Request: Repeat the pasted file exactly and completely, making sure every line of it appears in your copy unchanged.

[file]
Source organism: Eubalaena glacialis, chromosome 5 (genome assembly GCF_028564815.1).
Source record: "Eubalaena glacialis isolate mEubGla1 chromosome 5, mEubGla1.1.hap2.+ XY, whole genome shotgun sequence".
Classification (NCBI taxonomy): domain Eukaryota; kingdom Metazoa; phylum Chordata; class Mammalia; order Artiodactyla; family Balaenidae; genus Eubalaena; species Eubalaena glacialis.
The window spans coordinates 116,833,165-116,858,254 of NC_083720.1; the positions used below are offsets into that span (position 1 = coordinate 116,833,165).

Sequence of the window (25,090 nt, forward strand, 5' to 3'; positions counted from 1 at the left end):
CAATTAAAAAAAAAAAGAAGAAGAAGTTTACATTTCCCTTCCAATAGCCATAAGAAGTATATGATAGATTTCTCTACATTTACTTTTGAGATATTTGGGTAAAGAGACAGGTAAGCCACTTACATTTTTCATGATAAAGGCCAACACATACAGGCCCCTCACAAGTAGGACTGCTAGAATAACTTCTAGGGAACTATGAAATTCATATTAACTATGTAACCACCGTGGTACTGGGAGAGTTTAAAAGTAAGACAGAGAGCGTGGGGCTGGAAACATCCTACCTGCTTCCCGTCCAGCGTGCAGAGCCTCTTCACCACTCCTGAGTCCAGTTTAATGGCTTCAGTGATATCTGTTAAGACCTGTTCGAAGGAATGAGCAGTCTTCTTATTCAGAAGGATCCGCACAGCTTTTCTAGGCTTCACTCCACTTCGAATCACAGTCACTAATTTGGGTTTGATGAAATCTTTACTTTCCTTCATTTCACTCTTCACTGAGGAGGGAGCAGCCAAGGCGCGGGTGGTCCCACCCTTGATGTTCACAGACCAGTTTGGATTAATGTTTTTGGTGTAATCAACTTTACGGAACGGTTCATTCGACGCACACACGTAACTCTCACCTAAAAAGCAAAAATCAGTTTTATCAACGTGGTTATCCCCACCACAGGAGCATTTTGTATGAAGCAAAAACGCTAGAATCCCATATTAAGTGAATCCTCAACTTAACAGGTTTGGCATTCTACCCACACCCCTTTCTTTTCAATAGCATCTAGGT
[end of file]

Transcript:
Source organism: Eubalaena glacialis, chromosome 5 (genome assembly GCF_028564815.1).
Source record: "Eubalaena glacialis isolate mEubGla1 chromosome 5, mEubGla1.1.hap2.+ XY, whole genome shotgun sequence".
Classification (NCBI taxonomy): domain Eukaryota; kingdom Metazoa; phylum Chordata; class Mammalia; order Artiodactyla; family Balaenidae; genus Eubalaena; species Eubalaena glacialis.
The window spans coordinates 116,833,165-116,858,254 of NC_083720.1; the positions used below are offsets into that span (position 1 = coordinate 116,833,165).

Sequence of the window (25,090 nt, forward strand, 5' to 3'; positions counted from 1 at the left end):
CAATTAAAAAAAAAAAGAAGAAGAAGTTTACATTTCCCTTCCAATAGCCATAAGAAGTATATGATAGATTTCTCTACATTTACTTTTGAGATATTTGGGTAAAGAGACAGGTAAGCCACTTACATTTTTCATGATAAAGGCCAACACATACAGGCCCCTCACAAGTAGGACTGCTAGAATAACTTCTAGGGAACTATGAAATTCATATTAACTATGTAACCACCGTGGTACTGGGAGAGTTTAAAAGTAAGACAGAGAGCGTGGGGCTGGAAACATCCTACCTGCTTCCCGTCCAGCGTGCAGAGCCTCTTCACCACTCCTGAGTCCAGTTTAATGGCTTCAGTGATATCTGTTAAGACCTGTTCGAAGGAATGAGCAGTCTTCTTATTCAGAAGGATCCGCACAGCTTTTCTAGGCTTCACTCCACTTCGAATCACAGTCACTAATTTGGGTTTGATGAAATCTTTACTTTCCTTCATTTCACTCTTCACTGAGGAGGGAGCAGCCAAGGCGCGGGTGGTCCCACCCTTGATGTTCACAGACCAGTTTGGATTAATGTTTTTGGTGTAATCAACTTTACGGAACGGTTCATTCGACGCACACACGTAACTCTCACCTAAAAAGCAAAAATCAGTTTTATCAACGTGGTTATCCCCACCACAGGAGCATTTTGTATGAAGCAAAAACGCTAGAATCCCATATTAAGTGAATCCTCAACTTAACAGGTTTGGCATTCTACCCACACCCCTTTCTTTTCAATAGCATCTAGGT